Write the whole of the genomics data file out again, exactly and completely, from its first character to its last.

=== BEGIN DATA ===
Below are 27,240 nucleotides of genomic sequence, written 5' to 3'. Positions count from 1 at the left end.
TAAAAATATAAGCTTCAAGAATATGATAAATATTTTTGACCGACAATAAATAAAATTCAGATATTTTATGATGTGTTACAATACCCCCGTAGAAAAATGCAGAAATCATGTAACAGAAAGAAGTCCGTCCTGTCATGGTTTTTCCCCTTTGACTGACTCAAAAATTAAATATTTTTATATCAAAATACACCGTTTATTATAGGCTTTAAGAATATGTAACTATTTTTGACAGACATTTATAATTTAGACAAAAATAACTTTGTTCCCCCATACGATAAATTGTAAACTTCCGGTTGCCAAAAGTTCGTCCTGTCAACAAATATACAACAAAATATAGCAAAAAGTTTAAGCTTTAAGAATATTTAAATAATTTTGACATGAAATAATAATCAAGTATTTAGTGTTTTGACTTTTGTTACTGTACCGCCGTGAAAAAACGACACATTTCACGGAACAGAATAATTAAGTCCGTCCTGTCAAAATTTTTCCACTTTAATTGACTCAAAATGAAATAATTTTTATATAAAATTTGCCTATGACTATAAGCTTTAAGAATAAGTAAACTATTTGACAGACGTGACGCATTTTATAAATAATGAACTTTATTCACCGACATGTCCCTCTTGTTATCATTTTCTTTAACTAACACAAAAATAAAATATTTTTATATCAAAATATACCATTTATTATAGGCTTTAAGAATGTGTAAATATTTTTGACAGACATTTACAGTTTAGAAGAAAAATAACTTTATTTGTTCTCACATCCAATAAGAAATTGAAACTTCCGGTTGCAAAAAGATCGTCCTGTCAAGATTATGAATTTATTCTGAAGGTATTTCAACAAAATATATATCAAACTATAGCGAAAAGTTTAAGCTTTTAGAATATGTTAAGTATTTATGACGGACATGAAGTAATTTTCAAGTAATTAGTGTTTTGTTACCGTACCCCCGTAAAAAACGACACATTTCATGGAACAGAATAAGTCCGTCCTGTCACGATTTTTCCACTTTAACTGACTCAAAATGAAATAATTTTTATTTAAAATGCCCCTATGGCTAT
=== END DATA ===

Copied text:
Below are 27,240 nucleotides of genomic sequence, written 5' to 3'. Positions count from 1 at the left end.
TAAAAATATAAGCTTCAAGAATATGATAAATATTTTTGACCGACAATAAATAAAATTCAGATATTTTATGATGTGTTACAATACCCCCGTAGAAAAATGCAGAAATCATGTAACAGAAAGAAGTCCGTCCTGTCATGGTTTTTCCCCTTTGACTGACTCAAAAATTAAATATTTTTATATCAAAATACACCGTTTATTATAGGCTTTAAGAATATGTAACTATTTTTGACAGACATTTATAATTTAGACAAAAATAACTTTGTTCCCCCATACGATAAATTGTAAACTTCCGGTTGCCAAAAGTTCGTCCTGTCAACAAATATACAACAAAATATAGCAAAAAGTTTAAGCTTTAAGAATATTTAAATAATTTTGACATGAAATAATAATCAAGTATTTAGTGTTTTGACTTTTGTTACTGTACCGCCGTGAAAAAACGACACATTTCACGGAACAGAATAATTAAGTCCGTCCTGTCAAAATTTTTCCACTTTAATTGACTCAAAATGAAATAATTTTTATATAAAATTTGCCTATGACTATAAGCTTTAAGAATAAGTAAACTATTTGACAGACGTGACGCATTTTATAAATAATGAACTTTATTCACCGACATGTCCCTCTTGTTATCATTTTCTTTAACTAACACAAAAATAAAATATTTTTATATCAAAATATACCATTTATTATAGGCTTTAAGAATGTGTAAATATTTTTGACAGACATTTACAGTTTAGAAGAAAAATAACTTTATTTGTTCTCACATCCAATAAGAAATTGAAACTTCCGGTTGCAAAAAGATCGTCCTGTCAAGATTATGAATTTATTCTGAAGGTATTTCAACAAAATATATATCAAACTATAGCGAAAAGTTTAAGCTTTTAGAATATGTTAAGTATTTATGACGGACATGAAGTAATTTTCAAGTAATTAGTGTTTTGTTACCGTACCCCCGTAAAAAACGACACATTTCATGGAACAGAATAAGTCCGTCCTGTCACGATTTTTCCACTTTAACTGACTCAAAATGAAATAATTTTTATTTAAAATGCCCCTATGGCTAT